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House Ethics Panel Opens Probe Into Fla. Rep. Corrine Brown

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Cliff Owen/Associated Press
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Associated Press Photo
In this July 22, 2015, file photo, House Veterans Affairs Committee Ranking Minority Leader Corrine Brown, D-Fla., speaks at a hearing on Capitol Hill in Washington.

The House Ethics Committee has officially opened an investigation into Florida Democrat Corrine Brown over a number of allegations, including "fraudulent activity" with an unnamed organization.

The committee will defer to the Justice Department and not actively pursue the probe because of the federal investigation.

The panel also is aware of allegations that Brown may have improperly solicited charitable donations, used campaign money for personal use, and failed to comply with tax laws.

Brown said she had no comment.

The committee's statement did not provide further details, but earlier this month Carla Wiley, a close associate of Brown, pleaded guilty to conspiracy to commit wire fraud and agreed to testify as part of a larger probe into the activities of a Leesburg, Virginia-based charity called One Door for Education.

Court filings show Wiley deposited $800,000 into the group's bank account over the past four years but gave out one $1,000 scholarship. Wiley transferred thousands of dollars to herself; the money was also used to fund parties, an NFL luxury box, and other extravagances in Washington.

The court papers say the funds were used to benefit individuals identified only as Person A and Person B. Separate documents obtained by The Associated Press in a public records request to Orlando Mayor Buddy Dyer correspond to some allegations in the federal court documents that "Person A" is Brown.

Brown allegedly solicited charitable contributions to One Door in connection with a 2013 golf tournament called the "Corrine Brown Invitational." Wiley's plea agreement said that numerous donors wrote checks to One Door in connection with the gold tournament but that the money did not go to the charities named in the solicitation.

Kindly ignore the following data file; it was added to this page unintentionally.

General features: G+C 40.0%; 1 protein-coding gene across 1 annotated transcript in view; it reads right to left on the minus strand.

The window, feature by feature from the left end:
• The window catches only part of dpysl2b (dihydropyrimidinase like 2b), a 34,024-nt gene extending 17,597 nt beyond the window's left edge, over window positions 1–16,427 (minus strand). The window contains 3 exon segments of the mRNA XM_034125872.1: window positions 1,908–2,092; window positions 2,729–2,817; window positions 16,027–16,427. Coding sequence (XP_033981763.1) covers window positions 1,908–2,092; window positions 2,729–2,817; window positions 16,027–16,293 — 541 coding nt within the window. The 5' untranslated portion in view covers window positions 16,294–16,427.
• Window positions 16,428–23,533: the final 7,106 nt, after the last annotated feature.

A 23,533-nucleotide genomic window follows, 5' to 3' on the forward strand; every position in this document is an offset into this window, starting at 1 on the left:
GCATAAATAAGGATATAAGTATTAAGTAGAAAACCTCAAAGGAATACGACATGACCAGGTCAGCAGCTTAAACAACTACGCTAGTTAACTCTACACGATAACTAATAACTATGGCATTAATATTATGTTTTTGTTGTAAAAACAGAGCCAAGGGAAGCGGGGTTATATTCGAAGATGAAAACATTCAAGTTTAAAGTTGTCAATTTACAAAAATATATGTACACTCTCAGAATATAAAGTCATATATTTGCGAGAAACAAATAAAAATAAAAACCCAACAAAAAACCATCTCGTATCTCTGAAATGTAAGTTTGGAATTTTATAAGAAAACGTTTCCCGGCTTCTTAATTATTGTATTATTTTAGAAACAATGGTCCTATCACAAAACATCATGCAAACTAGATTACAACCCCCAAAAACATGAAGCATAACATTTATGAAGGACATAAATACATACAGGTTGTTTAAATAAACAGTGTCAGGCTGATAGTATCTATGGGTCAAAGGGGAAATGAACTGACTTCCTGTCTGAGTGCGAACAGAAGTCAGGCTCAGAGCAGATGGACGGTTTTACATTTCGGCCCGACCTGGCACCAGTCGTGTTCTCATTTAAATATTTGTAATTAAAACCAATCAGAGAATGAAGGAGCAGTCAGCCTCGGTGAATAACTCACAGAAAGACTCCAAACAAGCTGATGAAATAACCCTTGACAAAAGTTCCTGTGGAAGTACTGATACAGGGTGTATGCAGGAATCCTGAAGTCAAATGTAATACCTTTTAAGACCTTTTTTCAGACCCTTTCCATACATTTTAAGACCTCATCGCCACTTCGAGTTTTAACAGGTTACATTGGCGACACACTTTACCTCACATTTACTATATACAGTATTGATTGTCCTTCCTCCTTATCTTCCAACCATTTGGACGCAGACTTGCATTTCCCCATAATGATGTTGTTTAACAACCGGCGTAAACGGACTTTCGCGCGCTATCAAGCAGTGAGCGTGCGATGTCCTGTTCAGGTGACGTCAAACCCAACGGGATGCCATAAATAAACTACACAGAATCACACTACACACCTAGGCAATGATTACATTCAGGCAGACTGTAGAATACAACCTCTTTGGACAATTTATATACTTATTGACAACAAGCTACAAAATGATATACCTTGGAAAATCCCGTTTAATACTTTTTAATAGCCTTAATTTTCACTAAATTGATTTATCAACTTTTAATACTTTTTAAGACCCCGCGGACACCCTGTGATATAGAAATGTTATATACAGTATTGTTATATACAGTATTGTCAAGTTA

The ethic panel statement said that the committee is looking into allegations that Brown "may have conspired with other persons in connection with fraudulent activity, improperly solicited charitable donations, used campaign funds for personal purposes, used official resources for impermissible non-official purposes, failed to comply with tax laws, and made false statements."

The announcement comes just two days before a federal court holds a hearing on whether to grant Brown's request to throw out Florida's current congressional districts. Brown maintains that a congressional map approved last year by the state Supreme Court violates federal voting rights laws. The new map shifts Brown's district from one that runs from Jacksonville to Orlando to one that stretches westward to Tallahassee. Brown has sharply criticized the map and says it illegally diminishes the voting clout of minorities.

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